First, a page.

Michaelian on why Long Beach is better off w/IndyCar
One of the major stories during recent weeks in the newly-named Verizon IndyCar Series has been the unsettled future of The Toyota Grand Prix of Long Beach. Long Beach of course, is the 2nd longest running annual event on the IndyCar calendar, having been a showcase Indy car event for three decades now.
Two weeks ago, the Long Beach City Council met to discuss whether they should renew their contract with IndyCar and promotion group Grand Prix Association of Long Beach or open up the bidding to outside groups such as the one led by Chris Pook seeking to bring a Formula 1 race to the city.
At that time, AutoRacing1.com columnist Brian Carroccio outlined the situation in Long Beach. With knowledge of the costs associated with other F1 street races, Brian’s article raised significant questions regarding the financial viability of an F1 race. The article elicited a fair amount of response, both positive and negative.
One such responder was AR1 reader Chris Pook, who took strong exception with some of the details noted in the article, and took time to present his case with Brian via phone and email. Mr. Pook’s case for an F1 street race in Long Beach was published by Brian this past Saturday.
Monday, Brian spoke by phone with GPALB President and CEO Jim Michaelian via phone. Michaelian and GPALB hope to continue hosting an IndyCar race in Long Beach beyond 2015.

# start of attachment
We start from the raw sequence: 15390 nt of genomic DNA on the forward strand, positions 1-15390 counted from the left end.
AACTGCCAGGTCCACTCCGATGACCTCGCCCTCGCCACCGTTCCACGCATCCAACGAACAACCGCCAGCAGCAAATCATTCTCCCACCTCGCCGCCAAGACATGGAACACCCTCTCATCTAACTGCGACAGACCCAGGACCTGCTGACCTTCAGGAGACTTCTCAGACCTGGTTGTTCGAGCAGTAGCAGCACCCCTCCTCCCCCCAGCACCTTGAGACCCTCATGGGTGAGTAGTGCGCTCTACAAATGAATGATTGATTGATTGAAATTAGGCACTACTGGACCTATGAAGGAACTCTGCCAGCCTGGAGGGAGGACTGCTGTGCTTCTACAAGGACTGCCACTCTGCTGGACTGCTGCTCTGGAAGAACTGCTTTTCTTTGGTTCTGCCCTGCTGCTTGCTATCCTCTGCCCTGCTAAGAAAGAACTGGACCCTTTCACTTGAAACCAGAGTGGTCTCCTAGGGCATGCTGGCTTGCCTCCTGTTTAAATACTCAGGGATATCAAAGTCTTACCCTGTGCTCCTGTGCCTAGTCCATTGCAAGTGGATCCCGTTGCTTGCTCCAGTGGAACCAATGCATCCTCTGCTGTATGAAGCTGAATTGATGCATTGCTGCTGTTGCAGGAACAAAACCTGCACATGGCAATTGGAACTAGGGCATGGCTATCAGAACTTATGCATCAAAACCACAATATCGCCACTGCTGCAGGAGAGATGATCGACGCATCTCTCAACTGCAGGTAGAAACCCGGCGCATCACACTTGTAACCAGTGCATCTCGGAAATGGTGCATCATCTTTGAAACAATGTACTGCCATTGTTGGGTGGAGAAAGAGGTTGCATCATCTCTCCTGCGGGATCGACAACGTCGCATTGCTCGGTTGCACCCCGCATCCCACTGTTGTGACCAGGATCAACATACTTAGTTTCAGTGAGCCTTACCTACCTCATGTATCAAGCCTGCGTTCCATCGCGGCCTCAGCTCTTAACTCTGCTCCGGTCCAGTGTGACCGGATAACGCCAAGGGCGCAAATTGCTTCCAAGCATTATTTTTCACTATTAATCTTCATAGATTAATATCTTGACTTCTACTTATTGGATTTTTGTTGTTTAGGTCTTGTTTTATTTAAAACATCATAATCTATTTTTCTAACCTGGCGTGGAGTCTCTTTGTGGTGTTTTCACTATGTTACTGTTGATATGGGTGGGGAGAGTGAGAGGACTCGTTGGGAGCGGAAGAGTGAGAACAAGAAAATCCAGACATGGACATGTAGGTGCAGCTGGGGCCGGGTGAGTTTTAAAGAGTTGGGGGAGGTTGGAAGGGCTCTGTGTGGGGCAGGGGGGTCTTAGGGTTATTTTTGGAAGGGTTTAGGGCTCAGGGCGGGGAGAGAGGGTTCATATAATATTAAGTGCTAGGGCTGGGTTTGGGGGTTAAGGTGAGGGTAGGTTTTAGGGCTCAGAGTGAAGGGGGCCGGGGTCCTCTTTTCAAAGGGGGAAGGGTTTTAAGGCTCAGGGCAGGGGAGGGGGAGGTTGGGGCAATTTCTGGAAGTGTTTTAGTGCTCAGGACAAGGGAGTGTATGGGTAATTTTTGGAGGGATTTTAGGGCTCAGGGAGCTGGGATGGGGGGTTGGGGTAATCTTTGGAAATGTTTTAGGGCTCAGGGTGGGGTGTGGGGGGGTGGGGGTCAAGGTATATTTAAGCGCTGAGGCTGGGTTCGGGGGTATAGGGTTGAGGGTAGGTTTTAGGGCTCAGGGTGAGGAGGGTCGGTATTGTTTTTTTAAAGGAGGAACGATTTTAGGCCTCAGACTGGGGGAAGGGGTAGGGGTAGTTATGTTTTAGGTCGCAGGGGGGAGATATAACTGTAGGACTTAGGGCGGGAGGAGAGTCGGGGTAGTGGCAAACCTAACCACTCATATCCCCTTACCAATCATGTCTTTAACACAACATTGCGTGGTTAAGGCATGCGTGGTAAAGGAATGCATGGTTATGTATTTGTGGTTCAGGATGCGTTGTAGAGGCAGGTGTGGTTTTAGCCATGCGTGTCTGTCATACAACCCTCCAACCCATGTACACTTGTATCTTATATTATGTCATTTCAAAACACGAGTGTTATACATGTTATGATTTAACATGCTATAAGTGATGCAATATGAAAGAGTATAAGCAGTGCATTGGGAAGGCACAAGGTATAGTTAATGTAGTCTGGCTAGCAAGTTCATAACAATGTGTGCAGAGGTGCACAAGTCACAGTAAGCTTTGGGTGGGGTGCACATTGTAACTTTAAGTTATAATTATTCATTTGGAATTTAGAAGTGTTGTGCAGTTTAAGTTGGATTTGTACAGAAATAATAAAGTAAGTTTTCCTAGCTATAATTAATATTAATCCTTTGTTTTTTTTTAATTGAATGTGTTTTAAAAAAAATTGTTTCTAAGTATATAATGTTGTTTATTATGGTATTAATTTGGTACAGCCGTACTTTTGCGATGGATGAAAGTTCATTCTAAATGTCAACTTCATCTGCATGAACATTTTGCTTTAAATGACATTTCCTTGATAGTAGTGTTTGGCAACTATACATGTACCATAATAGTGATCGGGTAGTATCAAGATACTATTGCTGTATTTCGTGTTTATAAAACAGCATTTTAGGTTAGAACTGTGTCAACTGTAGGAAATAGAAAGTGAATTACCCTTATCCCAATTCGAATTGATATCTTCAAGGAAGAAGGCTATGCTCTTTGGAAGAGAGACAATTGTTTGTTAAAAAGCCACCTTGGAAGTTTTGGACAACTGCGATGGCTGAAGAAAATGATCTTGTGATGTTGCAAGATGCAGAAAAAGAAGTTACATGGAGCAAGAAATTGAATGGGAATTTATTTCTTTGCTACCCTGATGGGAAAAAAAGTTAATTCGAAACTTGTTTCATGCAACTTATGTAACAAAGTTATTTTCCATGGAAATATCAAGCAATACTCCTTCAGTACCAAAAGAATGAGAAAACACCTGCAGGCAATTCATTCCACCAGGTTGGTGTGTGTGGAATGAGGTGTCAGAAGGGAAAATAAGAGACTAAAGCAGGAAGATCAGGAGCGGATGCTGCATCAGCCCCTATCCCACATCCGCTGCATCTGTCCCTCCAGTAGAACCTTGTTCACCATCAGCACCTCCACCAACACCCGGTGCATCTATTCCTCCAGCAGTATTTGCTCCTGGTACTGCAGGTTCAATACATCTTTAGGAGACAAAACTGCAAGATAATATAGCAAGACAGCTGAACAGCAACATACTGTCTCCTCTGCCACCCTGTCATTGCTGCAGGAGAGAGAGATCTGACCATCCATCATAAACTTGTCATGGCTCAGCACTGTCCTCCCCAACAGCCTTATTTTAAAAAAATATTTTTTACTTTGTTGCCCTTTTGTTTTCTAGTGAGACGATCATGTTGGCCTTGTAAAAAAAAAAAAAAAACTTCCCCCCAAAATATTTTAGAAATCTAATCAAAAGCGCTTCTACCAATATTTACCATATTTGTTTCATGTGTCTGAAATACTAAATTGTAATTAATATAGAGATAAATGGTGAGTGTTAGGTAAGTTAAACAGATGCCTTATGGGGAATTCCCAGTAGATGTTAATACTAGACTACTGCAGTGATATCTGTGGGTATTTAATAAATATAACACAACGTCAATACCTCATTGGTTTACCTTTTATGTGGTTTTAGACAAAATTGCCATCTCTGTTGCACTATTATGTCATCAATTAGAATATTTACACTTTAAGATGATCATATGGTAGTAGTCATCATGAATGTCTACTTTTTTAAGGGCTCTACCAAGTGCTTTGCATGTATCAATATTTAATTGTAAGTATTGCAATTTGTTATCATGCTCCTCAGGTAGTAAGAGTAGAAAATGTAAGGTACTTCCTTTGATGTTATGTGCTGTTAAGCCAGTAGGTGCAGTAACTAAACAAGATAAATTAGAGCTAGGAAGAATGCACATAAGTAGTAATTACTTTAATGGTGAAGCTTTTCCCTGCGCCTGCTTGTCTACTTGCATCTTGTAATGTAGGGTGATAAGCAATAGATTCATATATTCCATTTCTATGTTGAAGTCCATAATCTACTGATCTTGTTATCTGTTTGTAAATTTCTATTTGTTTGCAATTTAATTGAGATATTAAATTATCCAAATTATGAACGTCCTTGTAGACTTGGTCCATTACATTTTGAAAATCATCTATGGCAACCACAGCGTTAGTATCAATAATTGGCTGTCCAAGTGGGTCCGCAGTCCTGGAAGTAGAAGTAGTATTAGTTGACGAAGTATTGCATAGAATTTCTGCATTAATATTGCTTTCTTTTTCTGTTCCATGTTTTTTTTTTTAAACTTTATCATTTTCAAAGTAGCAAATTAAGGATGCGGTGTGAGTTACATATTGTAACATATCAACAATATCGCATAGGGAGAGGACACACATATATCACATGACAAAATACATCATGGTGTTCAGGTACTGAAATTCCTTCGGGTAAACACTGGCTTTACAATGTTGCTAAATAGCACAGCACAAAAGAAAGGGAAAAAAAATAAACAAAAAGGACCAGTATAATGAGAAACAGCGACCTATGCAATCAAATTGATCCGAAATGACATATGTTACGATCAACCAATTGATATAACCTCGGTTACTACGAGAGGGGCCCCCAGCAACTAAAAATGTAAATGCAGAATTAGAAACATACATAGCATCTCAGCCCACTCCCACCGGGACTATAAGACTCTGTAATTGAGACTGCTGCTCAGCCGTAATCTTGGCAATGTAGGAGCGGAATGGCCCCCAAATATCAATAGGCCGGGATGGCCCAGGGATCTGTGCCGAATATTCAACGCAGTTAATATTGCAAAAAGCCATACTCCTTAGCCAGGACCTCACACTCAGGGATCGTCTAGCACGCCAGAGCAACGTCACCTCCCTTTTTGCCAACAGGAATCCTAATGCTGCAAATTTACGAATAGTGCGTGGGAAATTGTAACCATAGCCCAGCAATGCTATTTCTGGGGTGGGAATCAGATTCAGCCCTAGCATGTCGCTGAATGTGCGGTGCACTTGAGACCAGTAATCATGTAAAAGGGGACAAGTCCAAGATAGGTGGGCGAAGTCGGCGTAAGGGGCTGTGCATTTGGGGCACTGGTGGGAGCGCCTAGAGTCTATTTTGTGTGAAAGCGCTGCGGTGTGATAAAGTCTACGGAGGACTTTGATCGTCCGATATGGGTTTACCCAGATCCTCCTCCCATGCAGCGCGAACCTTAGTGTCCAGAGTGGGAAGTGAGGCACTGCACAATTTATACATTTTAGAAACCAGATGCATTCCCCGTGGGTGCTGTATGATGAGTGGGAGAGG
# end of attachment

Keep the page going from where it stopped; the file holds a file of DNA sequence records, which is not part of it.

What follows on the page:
My conversation with Mr. Michaelian began with some big-picture acknowledgements. He talked about the history of The Toyota Grand Prix of Long Beach, and how the event, which will be run for the 40th time next month, and 30th time as an Indy car race, has been an enormous success on no uncertain terms.
Yes, whether it is the fact gorgeous skyscrapers now sit where there were once strip clubs and tattoo parlors; whether it is the fact the event has survived (and thrived) through numerous Indy car sanctioning acronyms and political infighting; whether it is the fact the Grand Prix has successfully built long-term corporate sponsorships with heavyweights such as Coke, Toyota and Tecate; whether it is the fact the Grand Prix is the second-longest running event on the IndyCar calendar, Michaelian cites these reasons and others, as evidence of the enormous success that is The Toyota Grand Prix of Long Beach.